33 An ear to hear

Luke 8:4-8
Isaiah 6:8-10
T Scenery of planting seeds

 The text of this morning is a famous "parable of the planting seeds" which Matthew and Mark have; but it is extended to Verse 15, and it seems that we should hear it is including the commentary to the disciples from Jesus. However, it was my intention at the start, but while I read many times this, I was worried how the people who heard this parable have heard this, and I will have divided it into twice after all. I wish that it do not follow that "I see the tree but not see the forest". It is from 8:4-8, this morning.

 It begins, "And when a great multitude were coming together, and those from the various cities were journeying to Him, He spoke by way of a parable." (4). Matthew and Mark say, this place is Sea of Galilee shore, and Jesus spoke this story to people from a ship; but, Luke says, "And when a great multitude were coming together, and those from the various cities", and it seems he says this is an article in the situation at Verse 8:1, "He began going about from one city and village to another". It seems that Jesus enlarged action radius far and wide considerably, but perhaps, it seems that He often came back to the Sea of Galilee shore. Then, it seems that there were the person who came to Jesus from far-off towns and villages, but, the majority of the people would have known that Jesus came back. Most people who heard this "parable of the planting seeds" are the people who heard a story of Jesus many times until now.

 The parable of planting seeds is like this. "The sower went out to sow his seed; and as he sowed, some fell beside the road; and it was trampled under foot, and the birds of the air ate it up. And other seed fell on rocky soil, and as soon as it grew up, it withered away, because it had no moisture. And other seed fell among the thorns; and the thorns grew up with it, and choked it out."(5-7) The seed which fell beside the road, the seed which fell on rocky soil, and the seed which fell among the thorns, it can not think in the Japanese agriculture; but the Jewish semination is to throw the seed in the air, and the seed extends around there by the wind. Or, they drill the bag which has put seeds in, and put it on a back of ass, and let it walk at choice. After such seeding, they cover the top with soil. Surely, the crop would be considerably
careless, too.

U In all ages

 Such scenery of planting seeds was not a rare thing for the Jew of the Galilee district. Because it was barley, it seems to become such a careless planting. Because the barley was main farm products of the Galilee district, aiming at the harvest of large quantities, the seeds to sow would be serious quantity. It is about barley that is said for poor persons, "Now when you reap the harvest of your land, you shall not reap to the very corners of your field, neither shall you gather the gleanings of your harvest." (Leviticus 19:9); and it seems to say that the little remainder is a slight thing. It seems the semination of the wheat do after making a furrow properly.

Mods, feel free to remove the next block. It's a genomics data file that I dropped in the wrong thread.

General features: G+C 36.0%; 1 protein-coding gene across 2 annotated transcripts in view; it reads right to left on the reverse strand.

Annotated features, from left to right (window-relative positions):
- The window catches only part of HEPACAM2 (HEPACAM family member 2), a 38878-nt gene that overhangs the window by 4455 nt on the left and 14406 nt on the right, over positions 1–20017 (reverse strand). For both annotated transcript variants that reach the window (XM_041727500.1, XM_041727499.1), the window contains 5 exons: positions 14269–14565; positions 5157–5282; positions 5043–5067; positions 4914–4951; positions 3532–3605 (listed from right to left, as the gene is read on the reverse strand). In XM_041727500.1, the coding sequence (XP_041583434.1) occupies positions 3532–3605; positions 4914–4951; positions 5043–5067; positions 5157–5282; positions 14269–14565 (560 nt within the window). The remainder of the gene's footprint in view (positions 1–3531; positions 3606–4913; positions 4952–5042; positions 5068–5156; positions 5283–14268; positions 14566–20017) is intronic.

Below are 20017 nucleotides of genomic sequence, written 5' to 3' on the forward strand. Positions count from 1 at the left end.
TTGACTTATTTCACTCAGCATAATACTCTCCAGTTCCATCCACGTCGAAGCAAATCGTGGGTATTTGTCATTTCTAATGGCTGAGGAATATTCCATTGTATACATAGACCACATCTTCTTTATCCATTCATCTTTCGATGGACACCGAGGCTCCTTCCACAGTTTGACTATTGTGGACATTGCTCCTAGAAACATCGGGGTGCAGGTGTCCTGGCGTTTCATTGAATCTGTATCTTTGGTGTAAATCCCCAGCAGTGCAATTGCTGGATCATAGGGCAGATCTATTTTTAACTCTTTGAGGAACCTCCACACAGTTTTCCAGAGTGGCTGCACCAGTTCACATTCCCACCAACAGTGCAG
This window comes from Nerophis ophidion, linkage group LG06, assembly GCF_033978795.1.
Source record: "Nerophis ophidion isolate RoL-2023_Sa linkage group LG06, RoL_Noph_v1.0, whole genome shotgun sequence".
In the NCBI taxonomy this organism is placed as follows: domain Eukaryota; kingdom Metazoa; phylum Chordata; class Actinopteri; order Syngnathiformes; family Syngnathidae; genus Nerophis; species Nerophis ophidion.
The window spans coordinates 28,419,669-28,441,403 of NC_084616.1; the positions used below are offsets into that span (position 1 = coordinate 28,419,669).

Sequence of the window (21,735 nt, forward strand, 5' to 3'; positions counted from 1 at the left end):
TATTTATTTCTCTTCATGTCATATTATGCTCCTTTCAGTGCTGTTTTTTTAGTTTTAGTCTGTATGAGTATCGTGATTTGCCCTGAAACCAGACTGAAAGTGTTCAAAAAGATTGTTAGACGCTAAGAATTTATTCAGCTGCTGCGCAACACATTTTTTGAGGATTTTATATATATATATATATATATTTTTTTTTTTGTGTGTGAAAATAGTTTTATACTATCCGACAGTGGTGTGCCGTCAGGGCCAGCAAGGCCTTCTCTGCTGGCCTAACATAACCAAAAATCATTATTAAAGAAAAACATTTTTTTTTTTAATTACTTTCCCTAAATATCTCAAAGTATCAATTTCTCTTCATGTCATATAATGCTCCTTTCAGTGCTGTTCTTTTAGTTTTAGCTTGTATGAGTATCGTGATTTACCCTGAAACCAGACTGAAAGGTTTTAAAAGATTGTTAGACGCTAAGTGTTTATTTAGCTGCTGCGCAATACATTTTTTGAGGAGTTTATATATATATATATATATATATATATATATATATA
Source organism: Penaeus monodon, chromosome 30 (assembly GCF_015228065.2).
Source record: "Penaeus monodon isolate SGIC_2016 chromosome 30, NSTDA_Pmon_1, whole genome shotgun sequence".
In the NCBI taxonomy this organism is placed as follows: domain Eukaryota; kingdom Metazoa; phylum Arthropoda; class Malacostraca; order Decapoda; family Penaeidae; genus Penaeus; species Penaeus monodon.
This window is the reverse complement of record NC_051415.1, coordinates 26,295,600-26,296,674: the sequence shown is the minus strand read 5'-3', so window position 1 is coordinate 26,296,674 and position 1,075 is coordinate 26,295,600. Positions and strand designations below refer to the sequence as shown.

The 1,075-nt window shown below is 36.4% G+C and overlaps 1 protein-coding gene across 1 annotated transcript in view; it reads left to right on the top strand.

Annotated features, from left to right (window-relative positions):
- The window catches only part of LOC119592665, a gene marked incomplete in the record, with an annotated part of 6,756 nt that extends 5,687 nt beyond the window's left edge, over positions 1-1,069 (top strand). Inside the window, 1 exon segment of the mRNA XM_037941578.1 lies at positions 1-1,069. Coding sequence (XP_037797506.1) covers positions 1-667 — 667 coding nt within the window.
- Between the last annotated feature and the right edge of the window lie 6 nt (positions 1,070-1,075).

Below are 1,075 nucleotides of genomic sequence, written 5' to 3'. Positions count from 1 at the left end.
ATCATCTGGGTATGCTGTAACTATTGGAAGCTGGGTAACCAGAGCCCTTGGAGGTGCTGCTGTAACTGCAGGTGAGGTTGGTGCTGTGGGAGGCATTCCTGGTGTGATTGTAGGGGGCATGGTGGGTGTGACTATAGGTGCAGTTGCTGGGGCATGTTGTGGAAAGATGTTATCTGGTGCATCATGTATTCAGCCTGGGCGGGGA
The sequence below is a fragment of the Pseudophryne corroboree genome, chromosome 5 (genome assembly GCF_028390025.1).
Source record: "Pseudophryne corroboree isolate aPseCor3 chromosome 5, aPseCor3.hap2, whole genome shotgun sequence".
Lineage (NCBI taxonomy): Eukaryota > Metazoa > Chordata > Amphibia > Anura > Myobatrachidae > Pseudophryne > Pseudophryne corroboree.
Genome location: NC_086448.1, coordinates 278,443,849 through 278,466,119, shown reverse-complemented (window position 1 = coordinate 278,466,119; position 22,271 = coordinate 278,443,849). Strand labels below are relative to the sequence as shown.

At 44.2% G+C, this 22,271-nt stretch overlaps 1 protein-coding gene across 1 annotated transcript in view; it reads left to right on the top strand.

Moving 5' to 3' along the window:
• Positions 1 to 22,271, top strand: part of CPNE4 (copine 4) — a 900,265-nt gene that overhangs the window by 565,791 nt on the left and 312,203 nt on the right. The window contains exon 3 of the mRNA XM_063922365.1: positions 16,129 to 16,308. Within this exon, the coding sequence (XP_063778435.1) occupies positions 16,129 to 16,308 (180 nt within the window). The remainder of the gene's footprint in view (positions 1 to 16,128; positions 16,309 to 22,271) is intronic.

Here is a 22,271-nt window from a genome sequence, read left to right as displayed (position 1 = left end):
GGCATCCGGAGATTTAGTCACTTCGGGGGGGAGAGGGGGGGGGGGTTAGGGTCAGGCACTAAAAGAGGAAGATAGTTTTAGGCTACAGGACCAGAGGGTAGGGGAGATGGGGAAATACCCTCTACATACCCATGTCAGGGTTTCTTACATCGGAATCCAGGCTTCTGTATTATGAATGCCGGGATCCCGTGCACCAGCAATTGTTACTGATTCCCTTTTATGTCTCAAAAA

How would the people take this planting seeds parable, while hearing a story of Jesus? Separate from the people who thought nothing, and remembered a state of the farming simply, it seems that most people heard that the people who are beside the road, on rocky soil and among the thorn are themselves. However, would they think that they were really bad? Perhaps, it is not so. It seems that they have changed their responsibility to the sowed seeds, as the sowed seeds are bad things. I imagine that such seeds were the teaching of Pharisee and Sopher or of people belonging to the genealogy of the false prophet who followed from the days of Old Testament; such prophet were not cut off in this time either. They told the good message of flattering ears for the people, and they were not able to lead the people to God. Therefore, people took the problem of such prophets, as the reason why they became beside the road and rocky soil and the thorn. And another thing, this is my imagination, too; but it is buck-passing between so-called people; it say that though I am a good field, but a thorn has gotten from other place, and it has spoiled a field. Making the road in the field, and mixing stones in it; they are not one's result. After they heard His story, and they said, "Surely, I thought so at that time."; but, in various events and progress of the time, it became no matter. We are the same as the people of any times (for modern us also); and when a problem is asked oneself about, it seems to cause the rejection suddenly.